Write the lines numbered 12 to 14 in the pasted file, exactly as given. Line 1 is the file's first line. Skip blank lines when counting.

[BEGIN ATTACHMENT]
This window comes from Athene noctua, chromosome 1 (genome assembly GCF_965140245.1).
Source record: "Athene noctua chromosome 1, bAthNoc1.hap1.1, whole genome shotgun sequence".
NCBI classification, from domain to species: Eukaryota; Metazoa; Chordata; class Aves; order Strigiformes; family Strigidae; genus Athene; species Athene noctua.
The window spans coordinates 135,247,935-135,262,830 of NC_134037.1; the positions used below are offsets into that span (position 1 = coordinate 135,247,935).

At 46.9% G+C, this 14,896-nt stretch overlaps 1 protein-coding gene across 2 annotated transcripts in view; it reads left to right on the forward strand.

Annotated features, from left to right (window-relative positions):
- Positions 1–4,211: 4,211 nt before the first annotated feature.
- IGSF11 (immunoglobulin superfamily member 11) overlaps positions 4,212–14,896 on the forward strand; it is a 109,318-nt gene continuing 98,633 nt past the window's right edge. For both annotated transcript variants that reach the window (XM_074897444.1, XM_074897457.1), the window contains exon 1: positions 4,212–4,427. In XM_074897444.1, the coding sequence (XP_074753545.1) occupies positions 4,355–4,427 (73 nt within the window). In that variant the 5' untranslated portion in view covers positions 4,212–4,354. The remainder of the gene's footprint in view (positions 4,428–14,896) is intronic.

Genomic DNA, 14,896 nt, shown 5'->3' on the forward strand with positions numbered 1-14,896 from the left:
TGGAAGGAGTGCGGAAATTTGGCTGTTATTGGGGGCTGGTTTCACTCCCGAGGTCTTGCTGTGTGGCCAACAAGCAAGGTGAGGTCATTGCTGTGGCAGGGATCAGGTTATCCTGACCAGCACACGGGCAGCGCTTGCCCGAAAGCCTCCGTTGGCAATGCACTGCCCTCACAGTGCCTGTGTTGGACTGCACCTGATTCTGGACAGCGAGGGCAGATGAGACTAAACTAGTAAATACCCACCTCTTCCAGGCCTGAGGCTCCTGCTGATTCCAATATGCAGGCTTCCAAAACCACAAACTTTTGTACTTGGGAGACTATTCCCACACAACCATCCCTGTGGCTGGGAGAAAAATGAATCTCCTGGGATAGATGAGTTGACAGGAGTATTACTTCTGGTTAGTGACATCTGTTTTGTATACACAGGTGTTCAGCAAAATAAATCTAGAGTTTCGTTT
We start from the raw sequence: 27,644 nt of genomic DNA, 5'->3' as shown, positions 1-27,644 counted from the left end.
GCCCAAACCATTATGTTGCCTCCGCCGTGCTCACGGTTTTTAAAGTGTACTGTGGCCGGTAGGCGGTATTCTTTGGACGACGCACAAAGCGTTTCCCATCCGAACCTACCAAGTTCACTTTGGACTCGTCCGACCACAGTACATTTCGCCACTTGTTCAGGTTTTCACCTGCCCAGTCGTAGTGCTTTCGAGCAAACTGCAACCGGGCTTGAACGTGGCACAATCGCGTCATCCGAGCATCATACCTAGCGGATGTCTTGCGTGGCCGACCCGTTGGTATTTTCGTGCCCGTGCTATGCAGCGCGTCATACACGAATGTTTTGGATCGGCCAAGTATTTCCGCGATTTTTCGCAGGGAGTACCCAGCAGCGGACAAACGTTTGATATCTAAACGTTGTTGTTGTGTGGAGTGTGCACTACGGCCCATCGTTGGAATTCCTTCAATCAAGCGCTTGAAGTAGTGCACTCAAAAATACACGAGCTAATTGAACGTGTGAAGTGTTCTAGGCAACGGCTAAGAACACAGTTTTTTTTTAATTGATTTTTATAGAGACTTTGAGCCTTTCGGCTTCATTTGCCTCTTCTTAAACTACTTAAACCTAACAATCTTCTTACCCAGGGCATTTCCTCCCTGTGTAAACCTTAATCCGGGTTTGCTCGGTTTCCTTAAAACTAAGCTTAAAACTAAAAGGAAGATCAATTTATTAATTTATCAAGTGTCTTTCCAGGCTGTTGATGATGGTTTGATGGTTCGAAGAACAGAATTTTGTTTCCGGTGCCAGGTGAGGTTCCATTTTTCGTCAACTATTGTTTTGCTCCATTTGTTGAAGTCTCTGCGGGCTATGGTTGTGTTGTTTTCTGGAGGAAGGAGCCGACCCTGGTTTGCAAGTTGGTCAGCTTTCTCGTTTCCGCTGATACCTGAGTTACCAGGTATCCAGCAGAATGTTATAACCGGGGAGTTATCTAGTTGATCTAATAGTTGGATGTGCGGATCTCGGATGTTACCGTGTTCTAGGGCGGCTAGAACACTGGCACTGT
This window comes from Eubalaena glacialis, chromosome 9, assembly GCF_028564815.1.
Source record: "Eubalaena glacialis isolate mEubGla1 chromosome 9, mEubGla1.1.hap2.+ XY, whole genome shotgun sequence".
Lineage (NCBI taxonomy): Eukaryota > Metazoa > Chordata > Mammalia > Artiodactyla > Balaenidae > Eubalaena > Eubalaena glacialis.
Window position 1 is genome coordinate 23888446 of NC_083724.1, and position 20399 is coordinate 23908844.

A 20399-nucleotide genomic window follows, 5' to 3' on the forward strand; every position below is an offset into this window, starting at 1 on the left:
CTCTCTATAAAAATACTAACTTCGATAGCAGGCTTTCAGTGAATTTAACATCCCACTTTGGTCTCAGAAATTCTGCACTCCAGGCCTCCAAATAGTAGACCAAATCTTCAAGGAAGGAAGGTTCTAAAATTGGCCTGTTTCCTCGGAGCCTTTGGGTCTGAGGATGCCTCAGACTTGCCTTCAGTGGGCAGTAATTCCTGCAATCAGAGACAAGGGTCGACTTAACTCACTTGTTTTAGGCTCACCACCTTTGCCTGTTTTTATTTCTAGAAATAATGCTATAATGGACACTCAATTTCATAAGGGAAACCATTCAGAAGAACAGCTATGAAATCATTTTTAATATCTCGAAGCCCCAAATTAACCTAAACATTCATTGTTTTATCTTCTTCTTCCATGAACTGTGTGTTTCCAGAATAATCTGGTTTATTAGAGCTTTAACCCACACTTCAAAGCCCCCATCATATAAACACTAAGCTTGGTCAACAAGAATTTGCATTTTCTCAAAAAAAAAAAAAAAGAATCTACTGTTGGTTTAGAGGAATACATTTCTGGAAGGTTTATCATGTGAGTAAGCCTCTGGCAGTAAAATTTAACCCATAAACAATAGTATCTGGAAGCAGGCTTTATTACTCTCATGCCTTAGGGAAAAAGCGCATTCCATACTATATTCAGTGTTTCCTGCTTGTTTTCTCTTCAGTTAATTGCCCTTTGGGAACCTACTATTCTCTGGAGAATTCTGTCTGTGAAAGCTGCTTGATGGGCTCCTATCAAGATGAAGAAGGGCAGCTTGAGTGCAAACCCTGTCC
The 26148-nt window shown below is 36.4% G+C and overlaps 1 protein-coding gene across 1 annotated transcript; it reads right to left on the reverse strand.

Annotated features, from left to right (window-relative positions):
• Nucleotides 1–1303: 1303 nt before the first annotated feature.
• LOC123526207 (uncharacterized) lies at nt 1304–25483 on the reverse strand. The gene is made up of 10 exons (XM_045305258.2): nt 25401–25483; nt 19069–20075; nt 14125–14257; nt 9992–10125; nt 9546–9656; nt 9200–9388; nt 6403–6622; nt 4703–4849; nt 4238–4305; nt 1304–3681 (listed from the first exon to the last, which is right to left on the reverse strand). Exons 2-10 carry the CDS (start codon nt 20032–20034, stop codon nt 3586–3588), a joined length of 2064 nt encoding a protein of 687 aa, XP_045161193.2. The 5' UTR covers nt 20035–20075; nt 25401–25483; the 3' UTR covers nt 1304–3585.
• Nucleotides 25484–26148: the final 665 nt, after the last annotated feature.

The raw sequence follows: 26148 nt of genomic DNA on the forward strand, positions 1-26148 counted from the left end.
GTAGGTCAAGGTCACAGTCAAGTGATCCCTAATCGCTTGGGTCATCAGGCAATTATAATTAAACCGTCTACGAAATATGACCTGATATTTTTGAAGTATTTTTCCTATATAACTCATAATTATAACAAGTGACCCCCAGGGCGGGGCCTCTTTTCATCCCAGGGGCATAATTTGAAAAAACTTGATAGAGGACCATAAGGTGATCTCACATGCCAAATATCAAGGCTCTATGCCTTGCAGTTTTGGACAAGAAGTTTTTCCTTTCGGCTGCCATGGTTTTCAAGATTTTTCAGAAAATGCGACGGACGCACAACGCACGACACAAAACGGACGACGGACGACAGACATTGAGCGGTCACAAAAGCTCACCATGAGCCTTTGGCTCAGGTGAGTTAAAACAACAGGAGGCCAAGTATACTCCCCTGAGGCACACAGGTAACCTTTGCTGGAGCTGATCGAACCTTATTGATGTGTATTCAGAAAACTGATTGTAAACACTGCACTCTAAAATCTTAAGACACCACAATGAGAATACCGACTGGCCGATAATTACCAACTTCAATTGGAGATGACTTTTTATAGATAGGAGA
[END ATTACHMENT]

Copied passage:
GCCCAAACCATTATGTTGCCTCCGCCGTGCTCACGGTTTTTAAAGTGTACTGTGGCCGGTAGGCGGTATTCTTTGGACGACGCACAAAGCGTTTCCCATCCGAACCTACCAAGTTCACTTTGGACTCGTCCGACCACAGTACATTTCGCCACTTGTTCAGGTTTTCACCTGCCCAGTCGTAGTGCTTTCGAGCAAACTGCAACCGGGCTTGAACGTGGCACAATCGCGTCATCCGAGCATCATACCTAGCGGATGTCTTGCGTGGCCGACCCGTTGGTATTTTCGTGCCCGTGCTATGCAGCGCGTCATACACGAATGTTTTGGATCGGCCAAGTATTTCCGCGATTTTTCGCAGGGAGTACCCAGCAGCGGACAAACGTTTGATATCTAAACGTTGTTGTTGTGTGGAGTGTGCACTACGGCCCATCGTTGGAATTCCTTCAATCAAGCGCTTGAAGTAGTGCACTCAAAAATACACGAGCTAATTGAACGTGTGAAGTGTTCTAGGCAACGGCTAAGAACACAGTTTTTTTTTAATTGATTTTTATAGAGACTTTGAGCCTTTCGGCTTCATTTGCCTCTTCTTAAACTACTTAAACCTAACAATCTTCTTACCCAGGGCATTTCCTCCCTGTGTAAACCTTAATCCGGGTTTGCTCGGTTTCCTTAAAACTAAGCTTAAAACTAAAAGGAAGATCAATTTATTAATTTATCAAGTGTCTTTCCAGGCTGTTGATGATGGTTTGATGGTTCGAAGAACAGAATTTTGTTTCCGGTGCCAGGTGAGGTTCCATTTTTCGTCAACTATTGTTTTGCTCCATTTGTTGAAGTCTCTGCGGGCTATGGTTGTGTTGTTTTCTGGAGGAAGGAGCCGACCCTGGTTTGCAAGTTGGTCAGCTTTCTCGTTTCCGCTGATACCTGAGTTACCAGGTATCCAGCAGAATGTTATAACCGGGGAGTTATCTAGTTGATCTAATAGTTGGATGTGCGGATCTCGGATGTTACCGTGTTCTAGGGCGGCTAGAACACTGGCACTGT
This window comes from Eubalaena glacialis, chromosome 9, assembly GCF_028564815.1.
Source record: "Eubalaena glacialis isolate mEubGla1 chromosome 9, mEubGla1.1.hap2.+ XY, whole genome shotgun sequence".